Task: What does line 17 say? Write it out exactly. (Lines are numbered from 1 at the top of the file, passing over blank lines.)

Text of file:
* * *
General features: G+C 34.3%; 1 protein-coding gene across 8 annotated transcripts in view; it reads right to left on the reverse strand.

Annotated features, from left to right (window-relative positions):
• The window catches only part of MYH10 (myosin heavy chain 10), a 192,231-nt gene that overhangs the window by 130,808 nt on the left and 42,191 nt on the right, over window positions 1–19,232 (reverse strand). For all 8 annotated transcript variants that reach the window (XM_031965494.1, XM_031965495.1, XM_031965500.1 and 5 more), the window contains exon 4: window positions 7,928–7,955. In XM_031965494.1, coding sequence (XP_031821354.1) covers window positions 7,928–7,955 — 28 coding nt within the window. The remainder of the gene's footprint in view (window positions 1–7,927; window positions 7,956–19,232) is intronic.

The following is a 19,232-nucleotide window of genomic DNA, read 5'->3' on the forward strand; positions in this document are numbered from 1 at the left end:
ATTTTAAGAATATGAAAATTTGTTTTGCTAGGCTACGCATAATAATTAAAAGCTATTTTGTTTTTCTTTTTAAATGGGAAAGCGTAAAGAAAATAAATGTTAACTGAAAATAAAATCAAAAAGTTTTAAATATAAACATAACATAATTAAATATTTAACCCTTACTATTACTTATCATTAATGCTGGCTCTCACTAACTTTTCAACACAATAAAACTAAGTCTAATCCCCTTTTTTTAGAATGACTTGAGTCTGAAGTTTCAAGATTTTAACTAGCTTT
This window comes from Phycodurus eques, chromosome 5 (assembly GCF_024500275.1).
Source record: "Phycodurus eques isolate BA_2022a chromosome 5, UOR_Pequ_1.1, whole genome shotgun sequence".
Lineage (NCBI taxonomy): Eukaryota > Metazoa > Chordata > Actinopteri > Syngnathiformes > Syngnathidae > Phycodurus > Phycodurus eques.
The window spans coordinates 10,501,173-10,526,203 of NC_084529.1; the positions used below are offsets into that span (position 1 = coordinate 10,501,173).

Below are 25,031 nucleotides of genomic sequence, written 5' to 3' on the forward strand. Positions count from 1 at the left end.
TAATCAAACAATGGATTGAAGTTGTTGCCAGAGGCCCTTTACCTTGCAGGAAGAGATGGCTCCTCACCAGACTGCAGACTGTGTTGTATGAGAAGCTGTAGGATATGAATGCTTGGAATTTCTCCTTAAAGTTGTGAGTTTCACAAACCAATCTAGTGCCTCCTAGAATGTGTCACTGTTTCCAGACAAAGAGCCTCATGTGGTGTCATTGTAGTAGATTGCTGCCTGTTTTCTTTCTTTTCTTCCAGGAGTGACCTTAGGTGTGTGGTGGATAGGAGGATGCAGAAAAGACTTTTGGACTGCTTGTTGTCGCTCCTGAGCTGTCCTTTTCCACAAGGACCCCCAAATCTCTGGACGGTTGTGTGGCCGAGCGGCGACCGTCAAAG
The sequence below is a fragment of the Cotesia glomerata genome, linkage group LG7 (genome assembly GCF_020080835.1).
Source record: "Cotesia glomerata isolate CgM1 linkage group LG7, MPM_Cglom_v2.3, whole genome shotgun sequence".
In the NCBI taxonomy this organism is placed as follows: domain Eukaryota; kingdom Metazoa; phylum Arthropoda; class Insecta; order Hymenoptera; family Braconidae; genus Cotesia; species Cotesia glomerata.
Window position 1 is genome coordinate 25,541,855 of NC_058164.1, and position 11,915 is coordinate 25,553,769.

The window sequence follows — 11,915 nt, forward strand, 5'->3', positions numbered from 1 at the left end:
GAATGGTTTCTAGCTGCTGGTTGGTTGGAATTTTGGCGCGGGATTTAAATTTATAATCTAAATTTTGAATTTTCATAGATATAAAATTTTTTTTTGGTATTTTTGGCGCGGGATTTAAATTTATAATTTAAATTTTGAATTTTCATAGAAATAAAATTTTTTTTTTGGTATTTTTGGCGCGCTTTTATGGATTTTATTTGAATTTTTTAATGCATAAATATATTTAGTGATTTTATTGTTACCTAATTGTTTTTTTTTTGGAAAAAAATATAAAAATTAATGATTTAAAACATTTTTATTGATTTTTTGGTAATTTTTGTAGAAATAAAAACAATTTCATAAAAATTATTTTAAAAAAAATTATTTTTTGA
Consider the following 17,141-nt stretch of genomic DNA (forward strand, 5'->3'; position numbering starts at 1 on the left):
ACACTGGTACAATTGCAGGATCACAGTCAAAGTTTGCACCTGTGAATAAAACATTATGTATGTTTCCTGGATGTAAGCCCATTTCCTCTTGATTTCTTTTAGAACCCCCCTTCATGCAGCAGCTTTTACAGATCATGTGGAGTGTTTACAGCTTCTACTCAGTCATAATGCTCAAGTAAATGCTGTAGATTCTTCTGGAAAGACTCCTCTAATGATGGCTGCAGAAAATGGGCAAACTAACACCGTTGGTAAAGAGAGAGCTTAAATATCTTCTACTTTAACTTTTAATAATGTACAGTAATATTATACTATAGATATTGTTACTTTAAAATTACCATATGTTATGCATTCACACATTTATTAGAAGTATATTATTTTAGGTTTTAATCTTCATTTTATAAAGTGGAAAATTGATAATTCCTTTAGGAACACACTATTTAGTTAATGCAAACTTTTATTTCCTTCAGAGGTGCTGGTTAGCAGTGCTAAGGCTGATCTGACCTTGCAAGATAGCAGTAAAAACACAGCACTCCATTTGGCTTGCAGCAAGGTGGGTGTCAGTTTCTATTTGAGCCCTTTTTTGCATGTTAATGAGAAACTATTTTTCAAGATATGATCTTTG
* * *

GAATGGTTTCTAGCTGCTGGTTGGTTGGAATTTTGGCGCGGGATTTAAATTTATAATCTAAATTTTGAATTTTCATAGATATAAAATTTTTTTTTGGTATTTTTGGCGCGGGATTTAAATTTATAATTTAAATTTTGAATTTTCATAGAAATAAAATTTTTTTTTTGGTATTTTTGGCGCGCTTTTATGGATTTTATTTGAATTTTTTAATGCATAAATATATTTAGTGATTTTATTGTTACCTAATTGTTTTTTTTTTGGAAAAAAATATAAAAATTAATGATTTAAAACATTTTTATTGATTTTTTGGTAATTTTTGTAGAAATAAAAACAATTTCATAAAAATTATTTTAAAAAAAATTATTTTTTGA